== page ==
The correlations between liver enzymes and cardiometabolic risk factors
We next studied the correlations between liver enzymes and cardiometabolic risk factors in both genders by using Pearson correlation analysis. After adjusting for age, sex, and BMI, GGT was positively associated with TG (r = 0.317, p < 0.01), HOMA-IR (r = 0.174, p < 0.01), FPG (r = 0.143,p < 0.01) and WC (r = 0.129, p < 0.01), and not associated with BP and HDL-C. Furthermore, ALT had significantly positive correlation with TG (r = 0.2, p < 0.01) and WC (r = 0.089, p < 0.05), on contrast, it was inversely associated with HDL-C (r = − 0.134, p < 0.01) and had no significant relationship with BP and FPG. Besides, there was no significant correlation between AST and all the evaluated risk factors.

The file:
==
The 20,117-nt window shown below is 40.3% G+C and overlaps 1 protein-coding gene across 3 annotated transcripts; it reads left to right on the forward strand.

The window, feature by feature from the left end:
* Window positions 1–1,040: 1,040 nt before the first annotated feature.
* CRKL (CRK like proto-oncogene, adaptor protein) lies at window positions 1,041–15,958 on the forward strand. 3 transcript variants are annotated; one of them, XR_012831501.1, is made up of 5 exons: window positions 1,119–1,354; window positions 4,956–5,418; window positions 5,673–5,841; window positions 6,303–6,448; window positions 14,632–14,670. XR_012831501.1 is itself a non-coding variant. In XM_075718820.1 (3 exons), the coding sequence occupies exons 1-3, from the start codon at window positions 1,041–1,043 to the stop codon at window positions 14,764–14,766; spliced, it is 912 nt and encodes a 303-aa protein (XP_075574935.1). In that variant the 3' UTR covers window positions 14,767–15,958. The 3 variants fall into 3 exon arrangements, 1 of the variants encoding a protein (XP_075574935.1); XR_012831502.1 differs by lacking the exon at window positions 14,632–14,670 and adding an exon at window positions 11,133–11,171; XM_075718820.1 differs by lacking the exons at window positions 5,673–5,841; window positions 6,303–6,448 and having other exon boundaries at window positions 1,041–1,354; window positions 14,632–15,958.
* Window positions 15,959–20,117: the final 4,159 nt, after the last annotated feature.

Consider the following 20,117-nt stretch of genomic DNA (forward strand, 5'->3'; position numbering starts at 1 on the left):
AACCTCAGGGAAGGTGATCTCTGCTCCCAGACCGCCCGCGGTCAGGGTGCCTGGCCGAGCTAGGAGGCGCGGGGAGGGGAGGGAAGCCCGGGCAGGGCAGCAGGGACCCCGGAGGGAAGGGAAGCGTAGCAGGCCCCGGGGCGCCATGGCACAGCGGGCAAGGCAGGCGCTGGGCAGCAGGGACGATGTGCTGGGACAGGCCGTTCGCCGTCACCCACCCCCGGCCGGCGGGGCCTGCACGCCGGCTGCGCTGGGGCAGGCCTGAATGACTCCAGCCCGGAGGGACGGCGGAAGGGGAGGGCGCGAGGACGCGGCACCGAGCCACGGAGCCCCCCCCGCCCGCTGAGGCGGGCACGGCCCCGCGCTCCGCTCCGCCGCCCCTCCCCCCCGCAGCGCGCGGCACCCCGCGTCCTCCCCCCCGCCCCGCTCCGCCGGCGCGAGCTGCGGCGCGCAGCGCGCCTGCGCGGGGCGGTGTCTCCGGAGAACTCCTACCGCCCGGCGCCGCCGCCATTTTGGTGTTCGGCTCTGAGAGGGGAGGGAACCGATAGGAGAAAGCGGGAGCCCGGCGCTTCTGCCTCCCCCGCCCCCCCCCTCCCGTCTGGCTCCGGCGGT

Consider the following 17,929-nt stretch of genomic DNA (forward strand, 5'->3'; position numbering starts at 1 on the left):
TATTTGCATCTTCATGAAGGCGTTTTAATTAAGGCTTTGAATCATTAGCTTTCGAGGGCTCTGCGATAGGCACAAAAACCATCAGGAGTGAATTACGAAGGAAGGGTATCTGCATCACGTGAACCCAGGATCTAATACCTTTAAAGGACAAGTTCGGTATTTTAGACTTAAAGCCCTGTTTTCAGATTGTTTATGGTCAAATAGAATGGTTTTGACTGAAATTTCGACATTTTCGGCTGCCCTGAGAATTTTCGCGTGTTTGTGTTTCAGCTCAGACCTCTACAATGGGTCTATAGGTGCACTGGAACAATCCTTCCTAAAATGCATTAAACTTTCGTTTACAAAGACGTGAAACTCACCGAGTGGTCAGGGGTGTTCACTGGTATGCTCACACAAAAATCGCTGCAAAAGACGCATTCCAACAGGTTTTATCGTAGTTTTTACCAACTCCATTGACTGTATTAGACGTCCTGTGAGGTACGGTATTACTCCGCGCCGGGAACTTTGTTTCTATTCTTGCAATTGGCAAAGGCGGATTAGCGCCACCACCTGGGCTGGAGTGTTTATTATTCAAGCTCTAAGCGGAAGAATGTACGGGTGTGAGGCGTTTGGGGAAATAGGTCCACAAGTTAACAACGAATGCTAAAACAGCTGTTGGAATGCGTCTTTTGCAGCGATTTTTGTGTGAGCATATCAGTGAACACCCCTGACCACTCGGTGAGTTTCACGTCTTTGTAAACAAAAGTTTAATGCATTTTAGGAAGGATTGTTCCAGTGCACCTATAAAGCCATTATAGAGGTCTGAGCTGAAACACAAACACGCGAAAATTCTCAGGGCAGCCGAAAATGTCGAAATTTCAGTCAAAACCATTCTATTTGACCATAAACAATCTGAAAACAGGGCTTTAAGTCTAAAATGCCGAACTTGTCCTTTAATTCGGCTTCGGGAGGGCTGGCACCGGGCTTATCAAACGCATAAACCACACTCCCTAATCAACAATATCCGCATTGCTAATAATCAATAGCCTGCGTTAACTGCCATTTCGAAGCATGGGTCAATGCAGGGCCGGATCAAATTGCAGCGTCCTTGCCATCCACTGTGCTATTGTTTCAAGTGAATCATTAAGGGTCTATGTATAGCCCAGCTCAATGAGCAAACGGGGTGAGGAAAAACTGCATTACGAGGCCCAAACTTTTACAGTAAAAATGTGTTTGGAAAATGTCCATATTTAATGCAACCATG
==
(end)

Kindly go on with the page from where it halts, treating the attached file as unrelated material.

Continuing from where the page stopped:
The association between GGT and ALT with MUHO risk
Then, we examined the separate association of ALT and GGT with MUHO in male and female groups, respectively. The ORs for MUHO risk were shown in Tables 3 and 4. The participants were separated into four subgroups (Q1~Q4) according to the quartiles of GGT and ALT respectively. The lowest quartile group (Q1) was taken as the reference.
For male, the unadjusted ORs for MUHO (model 1) were 1.87 (1.17–2.98), 1.38 (0.86–2.2), 2.55(1.6–4.07) among subjects in the second, the third, and the fourth quartile of GGT, as compared with persons in the first GGT quartile. After adjustment for the potential confounding, the ORs for MUHO were decreased but remained significant only in the fourth quartile of GGT (1.73 (1.03–2.92)). For female, we observed a trend of increasing ORs for MUHO with increasing quartiles of GGT in all models. The unadjusted ORs of the second, the third, and the fourth quartile of GGT were 1.16 (0.88–1.52), 1.75(1.31–2.35) and 2.35(1.74–3.11), respectively. After adjusting for potential risk factors, the ORs remained significant only in the fourth quartile of GGT (1.82 (1.29–2.57)).